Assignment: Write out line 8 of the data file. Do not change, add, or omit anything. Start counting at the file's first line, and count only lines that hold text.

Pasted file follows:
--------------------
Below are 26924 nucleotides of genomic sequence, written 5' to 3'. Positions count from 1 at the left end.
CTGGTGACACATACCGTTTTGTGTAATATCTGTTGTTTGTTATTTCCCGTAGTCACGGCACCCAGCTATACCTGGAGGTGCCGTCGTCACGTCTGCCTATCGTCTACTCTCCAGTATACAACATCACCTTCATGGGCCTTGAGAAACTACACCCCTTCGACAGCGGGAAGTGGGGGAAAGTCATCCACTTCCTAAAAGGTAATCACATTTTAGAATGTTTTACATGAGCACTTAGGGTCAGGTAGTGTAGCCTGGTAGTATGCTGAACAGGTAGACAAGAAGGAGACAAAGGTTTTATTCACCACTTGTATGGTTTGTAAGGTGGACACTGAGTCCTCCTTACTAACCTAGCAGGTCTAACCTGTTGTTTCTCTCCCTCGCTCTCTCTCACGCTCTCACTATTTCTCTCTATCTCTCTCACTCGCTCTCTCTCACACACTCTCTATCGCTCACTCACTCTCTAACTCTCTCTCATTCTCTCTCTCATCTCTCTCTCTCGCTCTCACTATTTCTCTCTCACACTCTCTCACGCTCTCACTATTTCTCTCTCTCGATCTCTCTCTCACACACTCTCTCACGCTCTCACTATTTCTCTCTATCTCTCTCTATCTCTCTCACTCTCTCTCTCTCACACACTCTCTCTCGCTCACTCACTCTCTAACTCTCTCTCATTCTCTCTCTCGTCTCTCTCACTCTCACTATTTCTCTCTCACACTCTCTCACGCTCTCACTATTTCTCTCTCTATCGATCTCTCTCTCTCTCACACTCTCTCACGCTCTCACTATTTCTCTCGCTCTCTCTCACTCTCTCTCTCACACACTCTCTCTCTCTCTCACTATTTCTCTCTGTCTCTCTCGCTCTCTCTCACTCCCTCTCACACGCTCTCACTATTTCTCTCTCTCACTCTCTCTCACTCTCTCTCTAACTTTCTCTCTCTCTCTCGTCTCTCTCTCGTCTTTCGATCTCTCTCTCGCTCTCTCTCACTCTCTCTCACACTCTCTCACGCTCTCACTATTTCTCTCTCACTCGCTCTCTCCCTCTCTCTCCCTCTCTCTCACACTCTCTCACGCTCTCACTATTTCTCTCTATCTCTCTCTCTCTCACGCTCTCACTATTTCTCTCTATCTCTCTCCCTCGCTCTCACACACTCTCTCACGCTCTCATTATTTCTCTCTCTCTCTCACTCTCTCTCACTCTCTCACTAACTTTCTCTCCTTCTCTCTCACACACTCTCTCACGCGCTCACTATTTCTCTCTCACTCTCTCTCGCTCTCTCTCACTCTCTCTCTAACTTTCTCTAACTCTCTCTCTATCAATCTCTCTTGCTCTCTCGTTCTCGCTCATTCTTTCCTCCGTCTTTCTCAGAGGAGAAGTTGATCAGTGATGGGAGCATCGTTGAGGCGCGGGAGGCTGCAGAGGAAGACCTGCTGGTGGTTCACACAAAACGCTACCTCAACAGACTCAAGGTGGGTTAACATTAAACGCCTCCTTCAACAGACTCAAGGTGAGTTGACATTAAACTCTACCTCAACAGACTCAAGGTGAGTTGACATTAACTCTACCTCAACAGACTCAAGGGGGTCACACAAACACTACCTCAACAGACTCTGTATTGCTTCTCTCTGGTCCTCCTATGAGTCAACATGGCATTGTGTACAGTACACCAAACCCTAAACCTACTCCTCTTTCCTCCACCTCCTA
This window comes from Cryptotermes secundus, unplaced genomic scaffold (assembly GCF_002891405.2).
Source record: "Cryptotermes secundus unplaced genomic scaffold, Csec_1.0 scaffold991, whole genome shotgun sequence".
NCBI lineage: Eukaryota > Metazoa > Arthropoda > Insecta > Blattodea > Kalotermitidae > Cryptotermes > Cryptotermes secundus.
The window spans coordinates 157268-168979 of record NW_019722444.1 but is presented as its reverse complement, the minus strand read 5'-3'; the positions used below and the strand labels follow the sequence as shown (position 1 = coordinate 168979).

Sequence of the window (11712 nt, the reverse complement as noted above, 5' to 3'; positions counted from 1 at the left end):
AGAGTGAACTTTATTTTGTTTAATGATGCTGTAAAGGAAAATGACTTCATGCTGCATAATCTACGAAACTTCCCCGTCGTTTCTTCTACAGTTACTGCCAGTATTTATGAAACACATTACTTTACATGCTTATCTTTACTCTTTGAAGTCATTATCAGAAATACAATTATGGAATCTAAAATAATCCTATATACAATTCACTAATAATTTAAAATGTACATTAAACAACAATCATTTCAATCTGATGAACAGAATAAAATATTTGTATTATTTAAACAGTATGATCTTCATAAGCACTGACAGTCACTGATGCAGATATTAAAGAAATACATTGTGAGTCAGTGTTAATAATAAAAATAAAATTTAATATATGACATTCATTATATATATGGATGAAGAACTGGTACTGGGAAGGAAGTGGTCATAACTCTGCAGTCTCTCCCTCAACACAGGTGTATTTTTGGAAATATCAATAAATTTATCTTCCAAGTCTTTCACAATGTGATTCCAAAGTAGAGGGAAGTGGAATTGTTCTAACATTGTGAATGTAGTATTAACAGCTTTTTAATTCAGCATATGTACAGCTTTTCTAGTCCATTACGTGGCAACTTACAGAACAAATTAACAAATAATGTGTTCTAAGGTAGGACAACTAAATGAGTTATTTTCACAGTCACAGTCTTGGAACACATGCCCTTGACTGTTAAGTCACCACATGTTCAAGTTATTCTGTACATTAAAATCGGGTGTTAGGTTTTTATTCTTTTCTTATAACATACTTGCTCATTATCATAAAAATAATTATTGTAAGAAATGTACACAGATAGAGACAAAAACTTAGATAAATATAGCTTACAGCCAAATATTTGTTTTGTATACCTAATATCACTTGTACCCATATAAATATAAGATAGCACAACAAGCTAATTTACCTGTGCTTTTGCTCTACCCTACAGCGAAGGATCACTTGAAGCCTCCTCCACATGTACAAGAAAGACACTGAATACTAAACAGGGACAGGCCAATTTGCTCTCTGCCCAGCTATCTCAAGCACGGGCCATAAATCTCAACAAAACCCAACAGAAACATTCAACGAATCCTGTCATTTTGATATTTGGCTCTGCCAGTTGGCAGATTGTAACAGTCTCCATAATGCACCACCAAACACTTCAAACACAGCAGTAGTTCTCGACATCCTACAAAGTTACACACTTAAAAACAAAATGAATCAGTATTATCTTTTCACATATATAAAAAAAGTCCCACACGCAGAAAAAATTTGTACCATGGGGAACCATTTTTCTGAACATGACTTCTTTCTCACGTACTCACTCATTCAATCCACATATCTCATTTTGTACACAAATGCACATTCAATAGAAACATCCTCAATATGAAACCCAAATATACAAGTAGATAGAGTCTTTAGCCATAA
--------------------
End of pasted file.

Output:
AGAGTGAACTTTATTTTGTTTAATGATGCTGTAAAGGAAAATGACTTCATGCTGCATAATCTACGAAACTTCCCCGTCGTTTCTTCTACAGTTACTGCCAGTATTTATGAAACACATTACTTTACATGCTTATCTTTACTCTTTGAAGTCATTATCAGAAATACAATTATGGAATCTAAAATAATCCTATATACAATTCACTAATAATTTAAAATGTACATTAAACAACAATCATTTCAATCTGATGAACAGAATAAAATATTTGTATTATTTAAACAGTATGATCTTCATAAGCACTGACAGTCACTGATGCAGATATTAAAGAAATACATTGTGAGTCAGTGTTAATAATAAAAATAAAATTTAATATATGACATTCATTATATATATGGATGAAGAACTGGTACTGGGAAGGAAGTGGTCATAACTCTGCAGTCTCTCCCTCAACACAGGTGTATTTTTGGAAATATCAATAAATTTATCTTCCAAGTCTTTCACAATGTGATTCCAAAGTAGAGGGAAGTGGAATTGTTCTAACATTGTGAATGTAGTATTAACAGCTTTTTAATTCAGCATATGTACAGCTTTTCTAGTCCATTACGTGGCAACTTACAGAACAAATTAACAAATAATGTGTTCTAAGGTAGGACAACTAAATGAGTTATTTTCACAGTCACAGTCTTGGAACACATGCCCTTGACTGTTAAGTCACCACATGTTCAAGTTATTCTGTACATTAAAATCGGGTGTTAGGTTTTTATTCTTTTCTTATAACATACTTGCTCATTATCATAAAAATAATTATTGTAAGAAATGTACACAGATAGAGACAAAAACTTAGATAAATATAGCTTACAGCCAAATATTTGTTTTGTATACCTAATATCACTTGTACCCATATAAATATAAGATAGCACAACAAGCTAATTTACCTGTGCTTTTGCTCTACCCTACAGCGAAGGATCACTTGAAGCCTCCTCCACATGTACAAGAAAGACACTGAATACTAAACAGGGACAGGCCAATTTGCTCTCTGCCCAGCTATCTCAAGCACGGGCCATAAATCTCAACAAAACCCAACAGAAACATTCAACGAATCCTGTCATTTTGATATTTGGCTCTGCCAGTTGGCAGATTGTAACAGTCTCCATAATGCACCACCAAACACTTCAAACACAGCAGTAGTTCTCGACATCCTACAAAGTTACACACTTAAAAACAAAATGAATCAGTATTATCTTTTCACATATATAAAAAAAGTCCCACACGCAGAAAAAATTTGTACCATGGGGAACCATTTTTCTGAACATGACTTCTTTCTCACGTACTCACTCATTCAATCCACATATCTCATTTTGTACACAAATGCACATTCAATAGAAACATCCTCAATATGAAACCCAAATATACAAGTAGATAGAGTCTTTAGCCATAA